n Monday 13 March, I went along to the latest Castle Debate, held in conjunction with the Environmental Law Foundation: see here for more of the same, all free debates, and fascinating topics for anyone interested in environmental law and policy. It, and Tom Brenan’s talk in particular, reminded me
ow into its 25th year, an established NGO and a recognisable access point for communities needing help in addressing adverse environmental issues, it is difficult to imagine how much of a novelty and an entirely new vision was the creation of ELF. From an exchange of ideas between Diana Schumacher
n 7th February, I had the opportunity to attend the oral renewal of permission to judicially review a decision of the London Borough of Camden by Slaney Devlin, supported by the Environmental Law Foundation (ELF). Ms Devlin is chairwoman of the Somers Town Neighbourhood Forum (STNF) and one of over
n November 2016, the Government responded in rather disappointing terms (here) to a consultation about amending its costs rules in civil cases to reflect the requirements of the Aarhus Convention. Article 9 of this Convention says that members of the public should be able to challenge environmental decisions, and the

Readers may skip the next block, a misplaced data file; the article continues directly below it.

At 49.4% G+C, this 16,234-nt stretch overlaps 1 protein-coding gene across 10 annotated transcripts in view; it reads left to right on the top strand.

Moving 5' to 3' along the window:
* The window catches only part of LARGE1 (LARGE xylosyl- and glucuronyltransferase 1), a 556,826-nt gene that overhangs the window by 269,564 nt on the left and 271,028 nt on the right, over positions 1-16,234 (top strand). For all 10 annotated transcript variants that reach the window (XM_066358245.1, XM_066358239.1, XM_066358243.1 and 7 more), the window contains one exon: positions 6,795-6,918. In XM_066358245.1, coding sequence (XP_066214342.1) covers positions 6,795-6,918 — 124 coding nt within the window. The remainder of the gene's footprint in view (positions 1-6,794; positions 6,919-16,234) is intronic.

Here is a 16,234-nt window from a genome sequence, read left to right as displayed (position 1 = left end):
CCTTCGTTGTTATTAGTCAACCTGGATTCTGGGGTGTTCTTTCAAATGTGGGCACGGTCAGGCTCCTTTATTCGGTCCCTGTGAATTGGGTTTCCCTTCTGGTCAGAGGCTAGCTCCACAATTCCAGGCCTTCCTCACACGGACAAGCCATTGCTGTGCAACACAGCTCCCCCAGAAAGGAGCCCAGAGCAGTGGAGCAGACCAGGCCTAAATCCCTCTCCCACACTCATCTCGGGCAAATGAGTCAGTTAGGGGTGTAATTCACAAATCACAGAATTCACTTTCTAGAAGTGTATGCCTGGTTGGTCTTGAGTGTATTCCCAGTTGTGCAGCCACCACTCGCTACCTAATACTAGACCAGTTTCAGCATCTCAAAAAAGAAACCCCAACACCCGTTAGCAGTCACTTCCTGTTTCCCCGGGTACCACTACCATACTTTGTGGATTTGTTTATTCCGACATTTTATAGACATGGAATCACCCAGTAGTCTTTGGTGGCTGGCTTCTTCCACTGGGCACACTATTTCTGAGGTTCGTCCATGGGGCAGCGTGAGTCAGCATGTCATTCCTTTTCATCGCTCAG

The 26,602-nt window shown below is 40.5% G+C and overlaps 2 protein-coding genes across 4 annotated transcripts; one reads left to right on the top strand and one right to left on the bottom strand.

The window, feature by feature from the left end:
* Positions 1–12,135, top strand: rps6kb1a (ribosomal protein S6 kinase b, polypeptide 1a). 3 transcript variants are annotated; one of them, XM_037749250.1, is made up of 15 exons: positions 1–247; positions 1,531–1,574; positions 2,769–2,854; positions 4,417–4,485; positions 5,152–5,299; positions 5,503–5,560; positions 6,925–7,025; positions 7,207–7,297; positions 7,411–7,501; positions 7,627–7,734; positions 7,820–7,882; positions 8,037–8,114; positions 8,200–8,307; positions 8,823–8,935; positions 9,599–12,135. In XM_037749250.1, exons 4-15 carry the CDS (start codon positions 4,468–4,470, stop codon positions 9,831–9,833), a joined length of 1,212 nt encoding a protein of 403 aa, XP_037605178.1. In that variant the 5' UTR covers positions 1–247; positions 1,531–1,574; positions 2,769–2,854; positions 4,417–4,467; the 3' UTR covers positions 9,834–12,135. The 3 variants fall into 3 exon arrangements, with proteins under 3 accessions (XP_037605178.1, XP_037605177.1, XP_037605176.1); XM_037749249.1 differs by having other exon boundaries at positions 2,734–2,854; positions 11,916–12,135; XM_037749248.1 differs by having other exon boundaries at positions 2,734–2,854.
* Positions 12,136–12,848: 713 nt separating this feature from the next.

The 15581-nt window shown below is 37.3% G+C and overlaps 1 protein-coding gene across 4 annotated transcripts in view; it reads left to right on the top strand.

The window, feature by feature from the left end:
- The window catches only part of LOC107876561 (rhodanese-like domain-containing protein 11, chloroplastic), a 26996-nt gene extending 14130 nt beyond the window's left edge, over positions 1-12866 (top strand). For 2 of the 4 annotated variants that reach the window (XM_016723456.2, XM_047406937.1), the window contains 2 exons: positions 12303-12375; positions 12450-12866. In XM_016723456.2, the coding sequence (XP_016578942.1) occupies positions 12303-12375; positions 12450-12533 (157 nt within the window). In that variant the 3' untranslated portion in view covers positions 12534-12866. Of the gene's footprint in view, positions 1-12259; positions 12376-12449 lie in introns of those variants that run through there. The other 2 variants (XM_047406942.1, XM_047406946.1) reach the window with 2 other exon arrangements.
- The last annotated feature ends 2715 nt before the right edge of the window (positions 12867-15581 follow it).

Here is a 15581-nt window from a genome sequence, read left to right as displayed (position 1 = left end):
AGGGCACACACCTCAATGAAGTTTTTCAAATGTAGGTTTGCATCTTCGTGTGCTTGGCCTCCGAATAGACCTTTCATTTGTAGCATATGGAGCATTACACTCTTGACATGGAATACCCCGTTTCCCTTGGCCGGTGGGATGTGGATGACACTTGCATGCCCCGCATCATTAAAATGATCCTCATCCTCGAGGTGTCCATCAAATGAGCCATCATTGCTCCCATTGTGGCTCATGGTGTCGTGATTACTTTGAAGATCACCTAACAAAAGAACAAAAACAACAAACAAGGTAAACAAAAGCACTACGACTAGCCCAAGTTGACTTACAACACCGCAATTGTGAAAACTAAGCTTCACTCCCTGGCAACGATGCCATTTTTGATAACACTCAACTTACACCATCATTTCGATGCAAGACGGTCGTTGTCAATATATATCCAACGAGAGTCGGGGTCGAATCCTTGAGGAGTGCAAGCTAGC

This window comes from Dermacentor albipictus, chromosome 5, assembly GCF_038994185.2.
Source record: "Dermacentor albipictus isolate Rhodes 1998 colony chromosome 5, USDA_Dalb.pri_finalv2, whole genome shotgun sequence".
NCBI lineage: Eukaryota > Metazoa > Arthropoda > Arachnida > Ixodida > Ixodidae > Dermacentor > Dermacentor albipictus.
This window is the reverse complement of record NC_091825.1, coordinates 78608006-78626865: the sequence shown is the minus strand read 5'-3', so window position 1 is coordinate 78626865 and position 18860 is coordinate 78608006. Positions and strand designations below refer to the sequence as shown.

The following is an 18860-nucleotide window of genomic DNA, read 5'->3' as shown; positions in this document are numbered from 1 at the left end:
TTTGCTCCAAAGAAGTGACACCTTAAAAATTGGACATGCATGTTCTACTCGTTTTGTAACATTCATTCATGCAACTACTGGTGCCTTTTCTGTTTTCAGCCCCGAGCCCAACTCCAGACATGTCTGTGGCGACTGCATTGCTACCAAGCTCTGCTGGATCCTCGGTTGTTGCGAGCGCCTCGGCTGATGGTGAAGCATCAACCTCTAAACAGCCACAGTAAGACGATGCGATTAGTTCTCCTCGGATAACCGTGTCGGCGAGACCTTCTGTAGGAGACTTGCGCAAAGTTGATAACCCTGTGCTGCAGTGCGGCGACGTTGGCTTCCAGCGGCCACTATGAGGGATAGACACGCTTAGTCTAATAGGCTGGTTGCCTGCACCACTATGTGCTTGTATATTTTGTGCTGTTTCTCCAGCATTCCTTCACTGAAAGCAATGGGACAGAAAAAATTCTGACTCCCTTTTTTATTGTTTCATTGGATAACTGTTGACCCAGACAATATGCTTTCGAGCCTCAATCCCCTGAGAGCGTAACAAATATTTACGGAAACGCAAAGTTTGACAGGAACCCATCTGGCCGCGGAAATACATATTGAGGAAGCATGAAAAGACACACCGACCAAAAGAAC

LF has been lending support and direct assistance from an ELF network member to a community in Ashover for more than the last year and a half to help resist a series of housing applications for the same site in North East Derbyshire. A small, historic rural village, Ashover was
n what may or may not (depending on your point of view) be regarded as fortuitous timing following the Ministry of Justice’s response to its most recent consultation on the subject (see my previous ELF blog), the Aarhus Convention Compliance Committee has upheld complaints made by the Environmental Law Foundation
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